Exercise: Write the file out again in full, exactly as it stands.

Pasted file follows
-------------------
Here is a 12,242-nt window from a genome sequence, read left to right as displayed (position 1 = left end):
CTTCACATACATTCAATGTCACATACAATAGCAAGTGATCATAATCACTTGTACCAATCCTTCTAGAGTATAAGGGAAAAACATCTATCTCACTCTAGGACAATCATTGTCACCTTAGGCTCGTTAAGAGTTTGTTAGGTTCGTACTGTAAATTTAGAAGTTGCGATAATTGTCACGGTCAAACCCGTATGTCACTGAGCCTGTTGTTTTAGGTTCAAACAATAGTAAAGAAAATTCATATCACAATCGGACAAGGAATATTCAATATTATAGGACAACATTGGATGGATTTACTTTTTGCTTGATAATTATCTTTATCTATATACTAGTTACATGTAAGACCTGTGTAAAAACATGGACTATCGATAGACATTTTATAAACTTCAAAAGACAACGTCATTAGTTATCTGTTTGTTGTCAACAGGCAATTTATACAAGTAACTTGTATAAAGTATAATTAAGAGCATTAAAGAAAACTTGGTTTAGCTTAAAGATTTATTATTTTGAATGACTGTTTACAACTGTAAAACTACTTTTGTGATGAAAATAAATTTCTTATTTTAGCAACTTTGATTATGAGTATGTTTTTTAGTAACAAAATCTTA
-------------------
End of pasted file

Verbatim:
Here is a 12,242-nt window from a genome sequence, read left to right as displayed (position 1 = left end):
CTTCACATACATTCAATGTCACATACAATAGCAAGTGATCATAATCACTTGTACCAATCCTTCTAGAGTATAAGGGAAAAACATCTATCTCACTCTAGGACAATCATTGTCACCTTAGGCTCGTTAAGAGTTTGTTAGGTTCGTACTGTAAATTTAGAAGTTGCGATAATTGTCACGGTCAAACCCGTATGTCACTGAGCCTGTTGTTTTAGGTTCAAACAATAGTAAAGAAAATTCATATCACAATCGGACAAGGAATATTCAATATTATAGGACAACATTGGATGGATTTACTTTTTGCTTGATAATTATCTTTATCTATATACTAGTTACATGTAAGACCTGTGTAAAAACATGGACTATCGATAGACATTTTATAAACTTCAAAAGACAACGTCATTAGTTATCTGTTTGTTGTCAACAGGCAATTTATACAAGTAACTTGTATAAAGTATAATTAAGAGCATTAAAGAAAACTTGGTTTAGCTTAAAGATTTATTATTTTGAATGACTGTTTACAACTGTAAAACTACTTTTGTGATGAAAATAAATTTCTTATTTTAGCAACTTTGATTATGAGTATGTTTTTTAGTAACAAAATCTTA